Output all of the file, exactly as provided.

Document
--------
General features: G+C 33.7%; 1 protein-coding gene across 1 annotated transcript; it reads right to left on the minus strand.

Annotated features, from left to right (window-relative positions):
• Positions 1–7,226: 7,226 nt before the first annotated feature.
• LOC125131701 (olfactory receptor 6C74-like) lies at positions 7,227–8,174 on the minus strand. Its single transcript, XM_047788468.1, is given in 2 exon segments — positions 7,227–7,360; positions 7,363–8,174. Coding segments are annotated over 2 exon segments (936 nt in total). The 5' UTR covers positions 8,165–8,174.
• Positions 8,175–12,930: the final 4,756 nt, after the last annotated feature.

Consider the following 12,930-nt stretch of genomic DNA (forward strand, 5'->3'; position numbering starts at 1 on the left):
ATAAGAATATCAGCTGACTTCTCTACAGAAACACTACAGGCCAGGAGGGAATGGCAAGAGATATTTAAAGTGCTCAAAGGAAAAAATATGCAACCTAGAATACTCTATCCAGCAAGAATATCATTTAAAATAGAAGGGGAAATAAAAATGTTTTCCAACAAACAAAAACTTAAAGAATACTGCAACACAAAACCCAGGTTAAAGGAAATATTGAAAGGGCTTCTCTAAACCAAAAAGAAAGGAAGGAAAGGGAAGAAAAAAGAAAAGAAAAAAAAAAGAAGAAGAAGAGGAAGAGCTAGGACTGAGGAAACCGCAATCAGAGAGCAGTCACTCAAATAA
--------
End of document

General features: G+C 33.7%; 1 protein-coding gene across 1 annotated transcript; it reads right to left on the minus strand.

Annotated features, from left to right (window-relative positions):
• Positions 1–7,226: 7,226 nt before the first annotated feature.
• LOC125131701 (olfactory receptor 6C74-like) lies at positions 7,227–8,174 on the minus strand. Its single transcript, XM_047788468.1, is given in 2 exon segments — positions 7,227–7,360; positions 7,363–8,174. Coding segments are annotated over 2 exon segments (936 nt in total). The 5' UTR covers positions 8,165–8,174.
• Positions 8,175–12,930: the final 4,756 nt, after the last annotated feature.

Consider the following 12,930-nt stretch of genomic DNA (forward strand, 5'->3'; position numbering starts at 1 on the left):
ATAAGAATATCAGCTGACTTCTCTACAGAAACACTACAGGCCAGGAGGGAATGGCAAGAGATATTTAAAGTGCTCAAAGGAAAAAATATGCAACCTAGAATACTCTATCCAGCAAGAATATCATTTAAAATAGAAGGGGAAATAAAAATGTTTTCCAACAAACAAAAACTTAAAGAATACTGCAACACAAAACCCAGGTTAAAGGAAATATTGAAAGGGCTTCTCTAAACCAAAAAGAAAGGAAGGAAAGGGAAGAAAAAAGAAAAGAAAAAAAAAAGAAGAAGAAGAGGAAGAGCTAGGACTGAGGAAACCGCAATCAGAGAGCAGTCACTCAAATAA